393, 15 Sup. Ct. 167; Stuart v. City of Easton, 156 U. S. 46, 47, 15 Sup. Ct. 268. The case will be remanded.
MALLON v. HYDE et al. (Circuit Court, D. Washington, E. D. September 29, 1896.)
REMOVAL OF CAUSE-FEDERAL QUESTION.
The right of removal of a suit involving a federal question Is not al'l'ected by the fact that the supreme court has laid down general principles which will probably control the decision, such previous decisions being on entirely dil'l'erent states of facts. Const. Wash. art. 12, § 12, making individually liable an ofIicer of a bank receiving deposits after he has knowledge of the bank's insolvency, is selfexecuting. A right of action upon such liability does not inure to the bank, nor become an asset of the bank which a receiver is entitled to control, but is vested in the depositors whose money is so fraudulently taken.
BANK OFFTCERS-INDIVIDUAL LIABILITy-FRAUDULENT RECEIPT OF DEPOSITS.
Action .to recover money deposited in an insolvent national bank, commenced in the superior court of the state of Washington for Spokane county, and ·removed to this court by the defendants. The complaint alleges that the defendants are officers and directors of a national bank now in charge of a receiver appointed by the comptroller of the currency; that they each assented to the reception of the money on deposit, by the banIr, with full knowledge on their part that the bank was then: insolvent, or in failing circumstances. The petition for removal states that, by the plaintiff's statement of his .case in his complaint, it appears that there is a federal question involved, .for that the action is brought to enforce against the defendants a provision of the constitution of the state of Washington making any ofIicer or director of a banking institution in this state, who shall receive or assent to the reception of deposits after he shall have knowledge of the fact that his bank is insolvent, individually responsible for deposits so received, which the defendants claim to be either not applicable to national banks, or in conflict with the laws of the United States. Argued and submitted upon a motion to remand, and upon a general demurrer to the complaint. Motion de· nied and demurrer overruled.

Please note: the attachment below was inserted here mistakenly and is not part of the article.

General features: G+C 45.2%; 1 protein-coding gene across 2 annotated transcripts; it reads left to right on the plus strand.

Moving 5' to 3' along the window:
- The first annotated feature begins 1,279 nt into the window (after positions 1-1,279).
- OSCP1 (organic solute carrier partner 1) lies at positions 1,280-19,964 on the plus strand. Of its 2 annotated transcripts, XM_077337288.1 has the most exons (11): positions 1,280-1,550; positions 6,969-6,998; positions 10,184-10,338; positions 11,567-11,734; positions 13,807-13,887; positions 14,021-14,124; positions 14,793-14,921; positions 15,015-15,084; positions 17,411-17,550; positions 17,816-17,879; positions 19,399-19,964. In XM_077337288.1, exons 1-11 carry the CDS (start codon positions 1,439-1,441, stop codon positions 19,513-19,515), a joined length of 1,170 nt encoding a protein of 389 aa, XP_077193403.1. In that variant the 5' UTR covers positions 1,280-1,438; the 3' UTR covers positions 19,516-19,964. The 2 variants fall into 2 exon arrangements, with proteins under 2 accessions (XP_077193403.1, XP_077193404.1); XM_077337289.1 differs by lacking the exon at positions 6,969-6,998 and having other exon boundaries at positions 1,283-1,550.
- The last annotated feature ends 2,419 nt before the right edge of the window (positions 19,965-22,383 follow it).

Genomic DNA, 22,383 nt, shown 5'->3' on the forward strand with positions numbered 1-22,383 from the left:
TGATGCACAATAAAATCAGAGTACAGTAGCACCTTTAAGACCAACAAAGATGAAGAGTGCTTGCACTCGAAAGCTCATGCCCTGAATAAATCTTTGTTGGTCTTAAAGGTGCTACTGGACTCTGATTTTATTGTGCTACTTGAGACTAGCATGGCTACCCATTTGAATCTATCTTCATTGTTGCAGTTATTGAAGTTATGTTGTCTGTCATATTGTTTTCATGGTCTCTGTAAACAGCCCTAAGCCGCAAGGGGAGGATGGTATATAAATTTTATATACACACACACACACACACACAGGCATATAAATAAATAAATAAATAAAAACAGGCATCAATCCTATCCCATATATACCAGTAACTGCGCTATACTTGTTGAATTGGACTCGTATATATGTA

Blake & Post, for plaintiff. Jones, Voorhees & Stephens, for defendants. HANFORD, District Judge. In support of their motion to reo mand, the plaintiff's attorneys have argued that the supposed federal question is not now a debatable question,-the same having been decided, and the law settled, by the supreme court of the United States,-and they have cited the following cases: Bank v. Kentucky, 9 Wall. 363, 364; Waite v. Dawley, 94 U. So 527-534. It is true that the opinion of the supreme court in each of the cases cited lays down general principles which, in my opinion, must control the decision -of the federal question in this case. But the supreme court, like any other court, makes its decisions to fit the particular facts of the cases presented; and, when general rules are given, the application tJo.ereof to other cases involving different facts may be questioned.